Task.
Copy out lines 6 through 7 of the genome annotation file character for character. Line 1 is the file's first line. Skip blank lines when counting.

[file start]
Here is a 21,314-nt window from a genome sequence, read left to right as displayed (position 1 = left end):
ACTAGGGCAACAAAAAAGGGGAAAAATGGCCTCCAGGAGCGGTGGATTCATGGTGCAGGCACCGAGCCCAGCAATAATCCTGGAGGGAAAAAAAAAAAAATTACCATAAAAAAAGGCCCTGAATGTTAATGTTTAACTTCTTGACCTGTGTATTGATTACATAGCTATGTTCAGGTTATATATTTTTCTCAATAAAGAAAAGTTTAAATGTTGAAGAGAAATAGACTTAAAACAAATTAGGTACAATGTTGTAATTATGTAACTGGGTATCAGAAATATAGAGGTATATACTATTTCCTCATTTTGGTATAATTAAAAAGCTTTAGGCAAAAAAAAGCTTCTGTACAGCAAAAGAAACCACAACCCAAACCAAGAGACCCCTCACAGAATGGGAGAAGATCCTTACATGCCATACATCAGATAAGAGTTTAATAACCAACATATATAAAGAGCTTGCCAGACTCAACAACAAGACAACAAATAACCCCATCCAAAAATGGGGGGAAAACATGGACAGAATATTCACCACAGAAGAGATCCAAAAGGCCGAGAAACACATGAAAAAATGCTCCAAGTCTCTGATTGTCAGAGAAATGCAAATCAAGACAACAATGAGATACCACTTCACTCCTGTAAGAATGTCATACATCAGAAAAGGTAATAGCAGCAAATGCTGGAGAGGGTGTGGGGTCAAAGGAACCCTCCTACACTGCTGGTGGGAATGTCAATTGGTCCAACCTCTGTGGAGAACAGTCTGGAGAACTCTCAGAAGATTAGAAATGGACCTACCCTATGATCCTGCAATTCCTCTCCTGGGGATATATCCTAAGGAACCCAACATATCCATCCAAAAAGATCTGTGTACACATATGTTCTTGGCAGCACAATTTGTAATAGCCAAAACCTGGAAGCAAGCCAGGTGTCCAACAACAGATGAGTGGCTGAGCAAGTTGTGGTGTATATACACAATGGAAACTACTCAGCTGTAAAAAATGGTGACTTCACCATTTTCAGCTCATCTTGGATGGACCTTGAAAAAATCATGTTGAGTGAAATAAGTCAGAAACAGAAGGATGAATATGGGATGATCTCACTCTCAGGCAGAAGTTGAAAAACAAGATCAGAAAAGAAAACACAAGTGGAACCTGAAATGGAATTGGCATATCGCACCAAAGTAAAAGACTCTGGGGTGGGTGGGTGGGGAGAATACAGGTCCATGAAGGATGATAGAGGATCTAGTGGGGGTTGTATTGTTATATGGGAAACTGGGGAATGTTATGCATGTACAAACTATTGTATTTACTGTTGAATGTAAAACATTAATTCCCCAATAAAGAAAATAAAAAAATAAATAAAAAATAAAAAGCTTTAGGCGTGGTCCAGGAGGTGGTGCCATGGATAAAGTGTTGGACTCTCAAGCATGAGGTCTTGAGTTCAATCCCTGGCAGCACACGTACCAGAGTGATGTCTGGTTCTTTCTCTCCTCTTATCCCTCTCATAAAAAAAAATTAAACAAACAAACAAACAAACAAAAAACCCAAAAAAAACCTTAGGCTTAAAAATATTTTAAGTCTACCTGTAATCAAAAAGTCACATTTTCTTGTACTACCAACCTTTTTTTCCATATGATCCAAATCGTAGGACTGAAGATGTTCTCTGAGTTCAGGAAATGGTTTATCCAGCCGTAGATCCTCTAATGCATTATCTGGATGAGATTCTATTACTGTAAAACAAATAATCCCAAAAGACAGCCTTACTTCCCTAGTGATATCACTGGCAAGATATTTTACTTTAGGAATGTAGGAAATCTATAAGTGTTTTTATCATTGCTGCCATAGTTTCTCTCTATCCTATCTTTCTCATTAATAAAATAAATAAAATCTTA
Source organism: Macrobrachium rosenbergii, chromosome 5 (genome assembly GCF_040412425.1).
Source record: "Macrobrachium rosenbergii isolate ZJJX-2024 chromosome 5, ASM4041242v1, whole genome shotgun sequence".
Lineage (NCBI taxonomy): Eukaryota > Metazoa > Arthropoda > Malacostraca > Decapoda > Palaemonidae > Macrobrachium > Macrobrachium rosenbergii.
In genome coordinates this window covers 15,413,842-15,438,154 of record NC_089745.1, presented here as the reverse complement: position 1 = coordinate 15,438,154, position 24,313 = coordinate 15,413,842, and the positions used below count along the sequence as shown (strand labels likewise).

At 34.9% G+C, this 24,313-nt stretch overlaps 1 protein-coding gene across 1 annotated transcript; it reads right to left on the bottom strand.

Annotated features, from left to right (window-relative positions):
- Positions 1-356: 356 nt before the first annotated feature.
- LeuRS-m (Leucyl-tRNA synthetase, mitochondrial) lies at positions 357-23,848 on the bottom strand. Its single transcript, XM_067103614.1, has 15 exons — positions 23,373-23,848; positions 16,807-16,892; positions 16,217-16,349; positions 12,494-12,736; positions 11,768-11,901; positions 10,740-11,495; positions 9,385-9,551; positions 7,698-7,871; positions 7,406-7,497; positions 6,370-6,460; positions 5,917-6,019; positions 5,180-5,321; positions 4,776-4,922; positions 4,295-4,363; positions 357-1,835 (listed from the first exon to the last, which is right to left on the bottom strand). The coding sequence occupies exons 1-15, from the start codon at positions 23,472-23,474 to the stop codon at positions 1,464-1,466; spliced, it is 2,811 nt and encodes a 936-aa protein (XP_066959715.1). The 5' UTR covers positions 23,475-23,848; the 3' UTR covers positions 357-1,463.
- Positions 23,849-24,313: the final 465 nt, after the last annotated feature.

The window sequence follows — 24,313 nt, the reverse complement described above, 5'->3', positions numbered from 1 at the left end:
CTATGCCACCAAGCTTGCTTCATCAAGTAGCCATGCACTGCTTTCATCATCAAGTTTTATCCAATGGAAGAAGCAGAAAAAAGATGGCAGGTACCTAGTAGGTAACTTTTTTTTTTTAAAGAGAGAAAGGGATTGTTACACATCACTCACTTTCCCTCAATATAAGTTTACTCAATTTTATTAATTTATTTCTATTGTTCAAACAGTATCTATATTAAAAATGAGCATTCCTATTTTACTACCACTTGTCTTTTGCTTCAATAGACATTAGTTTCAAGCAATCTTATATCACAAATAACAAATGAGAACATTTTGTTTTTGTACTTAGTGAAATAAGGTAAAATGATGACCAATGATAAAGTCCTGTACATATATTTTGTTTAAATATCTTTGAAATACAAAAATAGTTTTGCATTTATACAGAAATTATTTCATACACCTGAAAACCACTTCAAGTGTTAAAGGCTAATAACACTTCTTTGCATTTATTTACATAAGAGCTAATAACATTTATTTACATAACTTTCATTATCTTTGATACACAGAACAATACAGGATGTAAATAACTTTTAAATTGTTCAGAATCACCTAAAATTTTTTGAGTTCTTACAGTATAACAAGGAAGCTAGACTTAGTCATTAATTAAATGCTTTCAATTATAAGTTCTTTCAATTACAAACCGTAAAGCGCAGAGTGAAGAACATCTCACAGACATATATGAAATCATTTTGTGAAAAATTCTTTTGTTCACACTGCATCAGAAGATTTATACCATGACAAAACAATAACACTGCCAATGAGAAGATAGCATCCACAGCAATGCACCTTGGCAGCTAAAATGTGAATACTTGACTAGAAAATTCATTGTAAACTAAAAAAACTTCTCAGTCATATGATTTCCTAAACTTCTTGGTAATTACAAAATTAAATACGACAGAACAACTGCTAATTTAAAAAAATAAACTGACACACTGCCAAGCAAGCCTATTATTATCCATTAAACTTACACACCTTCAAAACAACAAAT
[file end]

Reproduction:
In genome coordinates this window covers 15,413,842-15,438,154 of record NC_089745.1, presented here as the reverse complement: position 1 = coordinate 15,438,154, position 24,313 = coordinate 15,413,842, and the positions used below count along the sequence as shown (strand labels likewise).

At 34.9% G+C, this 24,313-nt stretch overlaps 1 protein-coding gene across 1 annotated transcript; it reads right to left on the bottom strand.